Diagram #10 shows black having filled all of the outside liberties. White is now in atari.

Finally, Diagram #11 shows black having filled in white’s internal liberty to capture the entire group.

Diagram #9. One internal liberty, marked with a triangle.
Diagram #10. Black has surrounded the group. Now only the one internal liberty of white remains.
Diagram #11. Black plays in the centre on white’s internal liberty and captures all of the white stones. White’s stones are therefore removed from the board.

Alive Groups

While not a set of rules, the concept of groups that are alive or dead is important to know to be able to play the game.

We have already established how to capture stones and a group with an internal liberty in diagrams 9-11. The internal liberty of those groups is referred to as an “eye”. Two eyes are the minimum required for a group to be impossible to kill. Here are a few examples of white groups with two eyes, with the eyes marked with a triangle:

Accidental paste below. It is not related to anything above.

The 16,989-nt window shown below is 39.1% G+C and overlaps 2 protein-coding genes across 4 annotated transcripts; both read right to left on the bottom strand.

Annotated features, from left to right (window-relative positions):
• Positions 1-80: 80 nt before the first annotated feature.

Diagram #12. Group in the centre of the board.
Diagram #13. Group in the corner.
Diagram #14. Group on the side.
Diagram #15. Group spread out.

These examples show different ways of making two eyes depending on their location on the board.

Remember illegal moves? If you notice, no matter which internal liberty (eye) black decides to put a stone in, it is illegal to do so because he would be captured automatically. And since black can’t play two moves at the same time it means that there is no way to capture any group with two eyes, even if all of the outside liberties are filled.

Diagram #15 is used to show that the group can be of any shape, as long as it is one connected group the eyes can be anywhere on the board and the group is safe.


“Ko” in Japanese means “eternity”.

The ko rule in go prevents an infinite loop of recapturing the same stones.

Sometimes, when a stone is captured, there may exist an option to recapture immediately, which would cause the position to repeat. See Diagram #16 below.

Diagram #16. Infinite loop of recapturing.